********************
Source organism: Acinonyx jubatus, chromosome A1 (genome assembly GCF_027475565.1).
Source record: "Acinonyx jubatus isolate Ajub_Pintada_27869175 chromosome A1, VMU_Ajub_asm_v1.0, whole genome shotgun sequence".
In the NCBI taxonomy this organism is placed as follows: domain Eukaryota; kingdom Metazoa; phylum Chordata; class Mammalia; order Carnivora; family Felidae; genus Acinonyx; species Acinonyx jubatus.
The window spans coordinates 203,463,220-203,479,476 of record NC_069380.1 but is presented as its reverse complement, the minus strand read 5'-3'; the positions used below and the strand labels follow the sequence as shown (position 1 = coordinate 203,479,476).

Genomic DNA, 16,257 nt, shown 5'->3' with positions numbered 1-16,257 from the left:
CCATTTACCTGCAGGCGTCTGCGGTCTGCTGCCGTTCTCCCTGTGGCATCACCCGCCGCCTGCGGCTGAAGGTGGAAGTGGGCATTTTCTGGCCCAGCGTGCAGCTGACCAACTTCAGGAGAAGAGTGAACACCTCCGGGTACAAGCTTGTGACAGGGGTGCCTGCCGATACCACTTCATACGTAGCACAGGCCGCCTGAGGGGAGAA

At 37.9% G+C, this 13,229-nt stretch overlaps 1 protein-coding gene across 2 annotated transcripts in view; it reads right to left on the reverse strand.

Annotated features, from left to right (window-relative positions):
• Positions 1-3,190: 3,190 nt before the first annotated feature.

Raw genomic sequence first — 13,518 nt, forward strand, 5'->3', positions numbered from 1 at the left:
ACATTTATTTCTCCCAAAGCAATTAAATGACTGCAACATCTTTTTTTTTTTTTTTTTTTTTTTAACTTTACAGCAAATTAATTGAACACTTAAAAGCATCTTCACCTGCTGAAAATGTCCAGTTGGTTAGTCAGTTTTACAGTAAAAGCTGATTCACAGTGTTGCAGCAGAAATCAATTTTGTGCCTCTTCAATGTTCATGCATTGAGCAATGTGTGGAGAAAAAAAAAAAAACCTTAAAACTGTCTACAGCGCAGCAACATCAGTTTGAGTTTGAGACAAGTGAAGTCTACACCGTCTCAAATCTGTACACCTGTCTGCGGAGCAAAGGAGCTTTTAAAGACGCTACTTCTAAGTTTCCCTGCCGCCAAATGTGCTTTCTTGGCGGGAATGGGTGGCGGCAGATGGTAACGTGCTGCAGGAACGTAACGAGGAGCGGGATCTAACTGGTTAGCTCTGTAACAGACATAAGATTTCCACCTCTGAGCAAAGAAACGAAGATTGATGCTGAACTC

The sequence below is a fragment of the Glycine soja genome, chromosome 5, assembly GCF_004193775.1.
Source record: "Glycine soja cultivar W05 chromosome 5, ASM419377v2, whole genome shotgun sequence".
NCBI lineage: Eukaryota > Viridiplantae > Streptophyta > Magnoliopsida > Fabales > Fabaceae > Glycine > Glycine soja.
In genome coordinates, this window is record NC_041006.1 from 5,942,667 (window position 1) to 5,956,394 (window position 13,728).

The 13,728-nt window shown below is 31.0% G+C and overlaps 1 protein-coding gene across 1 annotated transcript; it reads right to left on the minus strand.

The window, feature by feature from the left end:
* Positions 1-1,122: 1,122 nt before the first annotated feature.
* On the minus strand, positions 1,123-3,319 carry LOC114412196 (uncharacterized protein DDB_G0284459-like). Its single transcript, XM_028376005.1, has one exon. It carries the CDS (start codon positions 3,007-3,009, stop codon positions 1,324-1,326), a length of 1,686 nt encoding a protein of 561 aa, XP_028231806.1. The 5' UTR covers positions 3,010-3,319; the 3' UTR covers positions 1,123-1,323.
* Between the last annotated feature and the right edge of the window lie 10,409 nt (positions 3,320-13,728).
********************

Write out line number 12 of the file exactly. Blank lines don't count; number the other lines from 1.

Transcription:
The sequence below is a fragment of the Glycine soja genome, chromosome 5, assembly GCF_004193775.1.